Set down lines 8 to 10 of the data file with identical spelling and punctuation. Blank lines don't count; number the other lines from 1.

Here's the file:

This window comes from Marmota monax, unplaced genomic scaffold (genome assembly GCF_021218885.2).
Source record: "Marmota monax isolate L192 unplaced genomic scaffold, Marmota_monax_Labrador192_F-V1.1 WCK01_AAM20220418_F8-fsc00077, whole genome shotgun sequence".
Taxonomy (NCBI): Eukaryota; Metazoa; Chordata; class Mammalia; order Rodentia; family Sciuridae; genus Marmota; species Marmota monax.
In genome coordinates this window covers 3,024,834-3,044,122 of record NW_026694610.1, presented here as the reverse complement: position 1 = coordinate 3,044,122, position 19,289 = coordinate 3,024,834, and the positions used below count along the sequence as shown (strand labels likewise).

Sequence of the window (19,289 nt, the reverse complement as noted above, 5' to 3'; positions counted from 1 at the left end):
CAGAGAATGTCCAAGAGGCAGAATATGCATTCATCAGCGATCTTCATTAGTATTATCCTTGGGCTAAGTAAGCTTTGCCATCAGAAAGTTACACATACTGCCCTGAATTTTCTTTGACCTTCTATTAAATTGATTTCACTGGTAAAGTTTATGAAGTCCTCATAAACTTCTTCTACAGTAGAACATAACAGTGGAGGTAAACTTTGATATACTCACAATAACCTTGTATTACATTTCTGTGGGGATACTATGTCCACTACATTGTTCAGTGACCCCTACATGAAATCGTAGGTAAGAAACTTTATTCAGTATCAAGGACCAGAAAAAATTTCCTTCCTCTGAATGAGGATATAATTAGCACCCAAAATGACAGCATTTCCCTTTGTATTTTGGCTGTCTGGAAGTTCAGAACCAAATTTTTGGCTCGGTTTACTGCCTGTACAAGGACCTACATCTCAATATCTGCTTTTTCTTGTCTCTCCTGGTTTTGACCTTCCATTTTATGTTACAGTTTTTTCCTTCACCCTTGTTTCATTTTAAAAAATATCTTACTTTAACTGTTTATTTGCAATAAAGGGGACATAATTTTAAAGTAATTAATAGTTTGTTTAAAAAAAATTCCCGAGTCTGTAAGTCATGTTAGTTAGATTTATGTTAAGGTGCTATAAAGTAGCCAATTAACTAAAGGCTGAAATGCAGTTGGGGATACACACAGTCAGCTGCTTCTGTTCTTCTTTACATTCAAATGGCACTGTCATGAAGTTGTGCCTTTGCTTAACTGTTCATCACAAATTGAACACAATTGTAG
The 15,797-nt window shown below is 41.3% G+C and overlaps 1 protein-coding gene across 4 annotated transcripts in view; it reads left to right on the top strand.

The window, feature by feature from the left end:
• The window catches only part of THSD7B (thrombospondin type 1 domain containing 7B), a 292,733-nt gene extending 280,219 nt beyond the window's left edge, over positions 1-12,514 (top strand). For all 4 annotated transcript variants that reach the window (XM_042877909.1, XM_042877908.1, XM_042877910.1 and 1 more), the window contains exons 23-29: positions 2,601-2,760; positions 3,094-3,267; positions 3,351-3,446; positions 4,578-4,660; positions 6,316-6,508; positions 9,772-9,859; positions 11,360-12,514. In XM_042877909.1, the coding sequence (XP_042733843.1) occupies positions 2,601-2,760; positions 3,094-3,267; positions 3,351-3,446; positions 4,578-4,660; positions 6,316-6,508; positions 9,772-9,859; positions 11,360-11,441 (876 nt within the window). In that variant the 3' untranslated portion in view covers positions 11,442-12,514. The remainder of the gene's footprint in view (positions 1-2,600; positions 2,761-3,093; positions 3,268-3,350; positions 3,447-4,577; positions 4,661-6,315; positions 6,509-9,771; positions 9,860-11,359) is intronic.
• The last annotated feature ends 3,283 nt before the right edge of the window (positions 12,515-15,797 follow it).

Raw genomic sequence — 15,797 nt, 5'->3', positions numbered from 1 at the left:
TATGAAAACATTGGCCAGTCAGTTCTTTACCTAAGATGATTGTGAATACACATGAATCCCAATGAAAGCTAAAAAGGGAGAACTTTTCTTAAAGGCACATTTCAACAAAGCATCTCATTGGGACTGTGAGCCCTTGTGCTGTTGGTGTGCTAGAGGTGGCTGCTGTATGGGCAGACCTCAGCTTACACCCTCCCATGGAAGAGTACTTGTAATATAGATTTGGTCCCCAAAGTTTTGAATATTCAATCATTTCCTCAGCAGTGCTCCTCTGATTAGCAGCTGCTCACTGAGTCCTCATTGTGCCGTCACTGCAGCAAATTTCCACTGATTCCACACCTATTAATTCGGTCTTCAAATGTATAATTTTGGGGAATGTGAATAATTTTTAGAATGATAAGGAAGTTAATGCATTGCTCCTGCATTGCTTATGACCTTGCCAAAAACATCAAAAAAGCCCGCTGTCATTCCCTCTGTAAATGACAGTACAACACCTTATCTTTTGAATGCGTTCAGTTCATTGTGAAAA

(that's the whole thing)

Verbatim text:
The window, feature by feature from the left end:
• The window catches only part of THSD7B (thrombospondin type 1 domain containing 7B), a 292,733-nt gene extending 280,219 nt beyond the window's left edge, over positions 1-12,514 (top strand). For all 4 annotated transcript variants that reach the window (XM_042877909.1, XM_042877908.1, XM_042877910.1 and 1 more), the window contains exons 23-29: positions 2,601-2,760; positions 3,094-3,267; positions 3,351-3,446; positions 4,578-4,660; positions 6,316-6,508; positions 9,772-9,859; positions 11,360-12,514. In XM_042877909.1, the coding sequence (XP_042733843.1) occupies positions 2,601-2,760; positions 3,094-3,267; positions 3,351-3,446; positions 4,578-4,660; positions 6,316-6,508; positions 9,772-9,859; positions 11,360-11,441 (876 nt within the window). In that variant the 3' untranslated portion in view covers positions 11,442-12,514. The remainder of the gene's footprint in view (positions 1-2,600; positions 2,761-3,093; positions 3,268-3,350; positions 3,447-4,577; positions 4,661-6,315; positions 6,509-9,771; positions 9,860-11,359) is intronic.
• The last annotated feature ends 3,283 nt before the right edge of the window (positions 12,515-15,797 follow it).